Date of Conferral







Andrea Wilson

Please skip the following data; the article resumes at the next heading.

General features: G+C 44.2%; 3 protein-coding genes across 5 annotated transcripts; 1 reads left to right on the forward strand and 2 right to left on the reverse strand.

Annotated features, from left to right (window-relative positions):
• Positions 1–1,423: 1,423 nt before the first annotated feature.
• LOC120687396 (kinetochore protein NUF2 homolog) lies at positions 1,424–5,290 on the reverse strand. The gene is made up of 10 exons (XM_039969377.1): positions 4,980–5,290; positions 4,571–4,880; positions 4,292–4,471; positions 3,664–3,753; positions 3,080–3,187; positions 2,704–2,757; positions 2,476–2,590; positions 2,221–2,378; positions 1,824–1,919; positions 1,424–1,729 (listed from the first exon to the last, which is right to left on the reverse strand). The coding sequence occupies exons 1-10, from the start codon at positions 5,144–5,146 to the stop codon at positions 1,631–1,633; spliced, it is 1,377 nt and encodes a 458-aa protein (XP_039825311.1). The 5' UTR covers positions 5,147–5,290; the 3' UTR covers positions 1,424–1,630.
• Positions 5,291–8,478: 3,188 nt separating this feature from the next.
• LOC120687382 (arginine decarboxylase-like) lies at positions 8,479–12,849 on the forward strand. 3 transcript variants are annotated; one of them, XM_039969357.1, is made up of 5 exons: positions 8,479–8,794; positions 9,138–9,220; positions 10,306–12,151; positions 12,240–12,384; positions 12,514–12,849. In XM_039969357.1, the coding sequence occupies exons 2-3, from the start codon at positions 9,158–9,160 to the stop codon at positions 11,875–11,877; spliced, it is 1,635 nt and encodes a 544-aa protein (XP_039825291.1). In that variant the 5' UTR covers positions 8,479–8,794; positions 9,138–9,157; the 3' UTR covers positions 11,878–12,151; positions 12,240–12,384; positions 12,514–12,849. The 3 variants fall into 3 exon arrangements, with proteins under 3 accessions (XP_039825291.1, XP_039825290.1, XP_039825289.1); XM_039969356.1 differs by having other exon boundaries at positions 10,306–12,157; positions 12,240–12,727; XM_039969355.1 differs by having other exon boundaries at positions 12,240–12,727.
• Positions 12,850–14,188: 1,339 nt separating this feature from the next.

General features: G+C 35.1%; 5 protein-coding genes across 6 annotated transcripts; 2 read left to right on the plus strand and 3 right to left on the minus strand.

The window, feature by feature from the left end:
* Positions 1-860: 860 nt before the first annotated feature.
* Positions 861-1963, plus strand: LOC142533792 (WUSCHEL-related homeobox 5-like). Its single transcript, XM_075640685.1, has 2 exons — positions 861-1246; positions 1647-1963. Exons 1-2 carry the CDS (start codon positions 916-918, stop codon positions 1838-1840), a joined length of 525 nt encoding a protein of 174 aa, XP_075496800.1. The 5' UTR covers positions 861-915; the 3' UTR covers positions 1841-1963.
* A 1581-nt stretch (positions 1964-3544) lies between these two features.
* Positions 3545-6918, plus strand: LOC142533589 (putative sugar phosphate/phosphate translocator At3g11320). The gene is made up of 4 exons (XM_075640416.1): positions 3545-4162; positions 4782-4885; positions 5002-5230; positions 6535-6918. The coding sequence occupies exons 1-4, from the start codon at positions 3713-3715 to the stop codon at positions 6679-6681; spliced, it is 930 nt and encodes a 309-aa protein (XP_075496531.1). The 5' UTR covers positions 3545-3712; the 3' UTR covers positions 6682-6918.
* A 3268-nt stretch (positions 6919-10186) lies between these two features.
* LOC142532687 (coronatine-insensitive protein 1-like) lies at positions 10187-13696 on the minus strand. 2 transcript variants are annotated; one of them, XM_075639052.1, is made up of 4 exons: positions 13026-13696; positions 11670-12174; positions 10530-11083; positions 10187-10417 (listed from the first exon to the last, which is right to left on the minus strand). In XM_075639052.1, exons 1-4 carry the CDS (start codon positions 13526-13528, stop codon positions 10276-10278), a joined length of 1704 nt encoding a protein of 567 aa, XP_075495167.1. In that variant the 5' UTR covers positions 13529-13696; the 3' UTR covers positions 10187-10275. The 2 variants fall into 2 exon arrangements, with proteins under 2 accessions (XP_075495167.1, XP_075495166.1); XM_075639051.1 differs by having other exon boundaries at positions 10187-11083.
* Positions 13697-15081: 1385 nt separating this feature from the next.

AbstractMany elementary school students require and may benefit from supplemental reading support and interventions that can be provided by afterschool programs. The problem addressed in this study was that it was not known if third grade students benefited from an afterschool reading program in one East Tennessee District. The purpose of this quantitative study was to compare end of year scale scores on the Standardized Test for the Assessment of Reading (STAR) of third grade students who attended the afterschool reading program for 30 or more days and those who did not attend the afterschool reading program while controlling for beginning of year STAR scale scores. The theoretical framework for this quasiexperimental ex post facto causal comparative design was Vygotsky’s sociocultural and social development theory. This study involved a census sample of all third grade students enrolled in one school district during the 2016-2017, 2017-2018, and 2018-2019 school years, resulting in a total population of 373 students from four different elementary schools (232 attending the afterschool reading program and 141 not attending). ANCOVA results showed significantly higher end of year STAR scaled scores for students who attended the afterschool reading program compared to those who did not when controlling for beginning of year STAR scale scores (p < .001). The study’s findings may contribute to positive social change by informing key stakeholders about the benefits of offering quality afterschool reading programs to all students, and as a result, afterschool programs could be harnessed as a means to improve students’ reading achievement over time.